House Oversight Committe chairman Darrell Issa is poised to call Internal Revenue Service officials who are based in the agency’s headquarters in Washington, D.C., to testify before his committee next Thursday, July 18, about the targeting of tea-party and other conservative groups.
“This hearing will examine why decisions to elevate cases to more senior levels of the IRS led to unjust delays and unfair treatment of tea-party applications,” the California Republican said in a statement. “The evidence gathered in this investigation makes clear that had Washington IRS officials simply kept their hands off these cases and allowed employees in the Cincinnati office to process applications independently, instead of facing excessive delays, these cases would have been processed just like other advocacy cases.”
While Issa did not reveal the names of the officials who will appear before the commmittee, Oversight investigators have privately interviewed D.C. officials Holly Paz, the head of the IRS’s Rulings and Agreements office who was placed on administrative leave last month, and Carter Hull, the lawyer accused by a Cincinnati employee of micromanaging the processing of tea-party cases.
The question looming over the investigation, however, is whether Issa will demand that Lois Lerner return to Capitol Hill. Last week, Lerner, the embattled former head of the IRS’s exempt-organizations division, demanded immunity in exchange for her testimony after invoking her Fifth Amendment rights at a May 22 Oversight Committee hearing. The panel voted in late June that Lerner had in fact waived her rights by declaring her innocence in an opening statement, and Issa signaled his desire to call her back shortly after that vote. Last week, however, a source familiar with the investigation said the committee had not reached a decision about whether her investigators would need her testimony. In 2011 Lerner expressed awareness of how the onerous questionnaires sent by the IRS, which she defended in a 90-page letter to the Oversight Committee in May of last year, could impact citizens, telling Businessweek that receiving one could serve as a “behavior changer.” (That remark was unearthed earlier today by the conservative blog Patterico.)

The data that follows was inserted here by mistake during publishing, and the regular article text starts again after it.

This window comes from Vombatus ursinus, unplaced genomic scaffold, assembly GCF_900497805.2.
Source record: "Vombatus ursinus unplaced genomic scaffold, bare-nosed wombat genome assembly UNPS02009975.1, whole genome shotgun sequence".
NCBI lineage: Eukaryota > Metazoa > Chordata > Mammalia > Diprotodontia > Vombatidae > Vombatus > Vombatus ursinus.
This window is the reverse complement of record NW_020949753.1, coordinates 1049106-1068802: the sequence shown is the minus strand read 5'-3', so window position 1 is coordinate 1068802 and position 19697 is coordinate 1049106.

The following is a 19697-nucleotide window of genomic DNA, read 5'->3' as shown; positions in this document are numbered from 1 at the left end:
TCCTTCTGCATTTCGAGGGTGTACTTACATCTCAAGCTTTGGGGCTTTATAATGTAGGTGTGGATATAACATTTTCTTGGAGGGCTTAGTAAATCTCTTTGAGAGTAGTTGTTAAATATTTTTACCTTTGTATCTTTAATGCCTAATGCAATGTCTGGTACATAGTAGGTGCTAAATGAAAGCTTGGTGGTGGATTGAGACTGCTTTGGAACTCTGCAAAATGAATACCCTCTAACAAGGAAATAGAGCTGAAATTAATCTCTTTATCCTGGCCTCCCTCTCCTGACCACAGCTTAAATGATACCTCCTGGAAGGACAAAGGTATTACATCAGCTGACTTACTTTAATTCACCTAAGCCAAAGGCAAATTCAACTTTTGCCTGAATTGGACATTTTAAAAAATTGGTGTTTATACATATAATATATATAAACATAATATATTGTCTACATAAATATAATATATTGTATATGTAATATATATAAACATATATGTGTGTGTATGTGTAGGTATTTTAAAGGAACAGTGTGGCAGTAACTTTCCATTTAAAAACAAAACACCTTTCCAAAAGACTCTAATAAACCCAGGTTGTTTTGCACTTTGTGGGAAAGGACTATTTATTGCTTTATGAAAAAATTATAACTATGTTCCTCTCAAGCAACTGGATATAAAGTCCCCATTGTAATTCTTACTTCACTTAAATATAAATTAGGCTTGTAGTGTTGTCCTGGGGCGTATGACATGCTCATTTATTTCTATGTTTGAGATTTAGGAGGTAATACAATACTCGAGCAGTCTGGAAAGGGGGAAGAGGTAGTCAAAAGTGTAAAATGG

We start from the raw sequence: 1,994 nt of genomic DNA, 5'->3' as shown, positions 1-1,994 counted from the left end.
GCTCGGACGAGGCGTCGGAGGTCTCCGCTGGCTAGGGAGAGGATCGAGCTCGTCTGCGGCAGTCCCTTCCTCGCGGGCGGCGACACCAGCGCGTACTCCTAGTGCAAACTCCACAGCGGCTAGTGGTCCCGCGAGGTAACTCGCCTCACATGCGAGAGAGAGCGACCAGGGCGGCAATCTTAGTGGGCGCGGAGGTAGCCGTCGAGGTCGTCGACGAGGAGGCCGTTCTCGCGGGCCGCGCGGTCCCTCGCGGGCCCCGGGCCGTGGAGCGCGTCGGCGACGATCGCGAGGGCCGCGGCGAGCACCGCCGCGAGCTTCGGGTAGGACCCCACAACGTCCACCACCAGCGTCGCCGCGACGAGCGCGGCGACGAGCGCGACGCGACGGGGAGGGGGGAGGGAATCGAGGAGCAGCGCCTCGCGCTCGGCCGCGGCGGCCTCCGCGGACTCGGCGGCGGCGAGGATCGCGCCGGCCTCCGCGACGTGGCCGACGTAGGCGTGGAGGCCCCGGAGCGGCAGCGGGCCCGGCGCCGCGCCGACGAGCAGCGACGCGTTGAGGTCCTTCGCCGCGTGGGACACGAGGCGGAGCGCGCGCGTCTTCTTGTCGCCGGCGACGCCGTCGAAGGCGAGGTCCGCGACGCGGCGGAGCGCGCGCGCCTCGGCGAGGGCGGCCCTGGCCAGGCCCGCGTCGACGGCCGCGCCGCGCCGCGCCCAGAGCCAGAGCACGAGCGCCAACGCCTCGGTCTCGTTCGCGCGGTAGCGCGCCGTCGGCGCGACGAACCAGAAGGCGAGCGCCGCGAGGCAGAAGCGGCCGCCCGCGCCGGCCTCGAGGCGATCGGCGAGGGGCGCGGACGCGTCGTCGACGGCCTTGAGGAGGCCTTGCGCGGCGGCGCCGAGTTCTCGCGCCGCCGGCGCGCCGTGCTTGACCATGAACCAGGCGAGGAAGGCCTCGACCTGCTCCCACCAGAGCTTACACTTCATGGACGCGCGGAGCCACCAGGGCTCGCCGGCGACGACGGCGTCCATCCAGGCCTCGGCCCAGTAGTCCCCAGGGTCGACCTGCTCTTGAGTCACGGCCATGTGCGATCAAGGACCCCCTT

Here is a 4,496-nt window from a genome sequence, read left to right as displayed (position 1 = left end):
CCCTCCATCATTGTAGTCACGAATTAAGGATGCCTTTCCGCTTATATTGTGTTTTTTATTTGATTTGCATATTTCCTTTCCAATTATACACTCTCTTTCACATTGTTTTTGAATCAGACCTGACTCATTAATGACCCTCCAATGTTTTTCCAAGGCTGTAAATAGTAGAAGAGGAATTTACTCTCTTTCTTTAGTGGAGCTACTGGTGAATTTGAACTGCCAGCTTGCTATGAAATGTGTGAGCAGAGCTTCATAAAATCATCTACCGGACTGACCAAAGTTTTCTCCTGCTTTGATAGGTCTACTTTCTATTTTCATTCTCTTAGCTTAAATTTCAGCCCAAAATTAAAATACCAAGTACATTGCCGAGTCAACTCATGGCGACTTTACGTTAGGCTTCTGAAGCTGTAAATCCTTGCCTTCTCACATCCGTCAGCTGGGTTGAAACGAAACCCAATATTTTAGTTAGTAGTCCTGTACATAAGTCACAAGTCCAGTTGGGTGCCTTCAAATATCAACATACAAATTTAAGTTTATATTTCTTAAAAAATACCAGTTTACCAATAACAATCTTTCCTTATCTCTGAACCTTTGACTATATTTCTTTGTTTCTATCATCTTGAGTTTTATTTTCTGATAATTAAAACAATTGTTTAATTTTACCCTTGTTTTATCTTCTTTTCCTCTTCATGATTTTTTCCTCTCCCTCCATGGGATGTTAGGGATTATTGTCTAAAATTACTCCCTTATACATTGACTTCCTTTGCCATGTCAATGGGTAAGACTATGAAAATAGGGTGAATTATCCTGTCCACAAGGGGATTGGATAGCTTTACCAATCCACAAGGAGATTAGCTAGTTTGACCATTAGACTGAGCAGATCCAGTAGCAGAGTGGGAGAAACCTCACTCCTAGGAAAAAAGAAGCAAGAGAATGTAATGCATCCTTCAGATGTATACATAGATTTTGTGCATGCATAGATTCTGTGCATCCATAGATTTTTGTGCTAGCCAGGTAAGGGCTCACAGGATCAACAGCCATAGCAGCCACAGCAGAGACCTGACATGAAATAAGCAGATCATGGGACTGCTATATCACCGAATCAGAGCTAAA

The announcement of next week’s hearings comes amidst a slew of scandals at the tax-collection agency, including a report about its lavish spending on an employee conferences, the news that it accidentially disclosed as many as 100,000 Social Security numbers, and the revelation that last year it was paying over 200 employees to work full-time for the National Treasury Employee’s Union. In response, House Republicans have introduced legislation that would, among other things, prevent the agency from enforcing Obamacare and require it to receive congressional approval for government conferences. A vote on the legislation is expected before the August recess.
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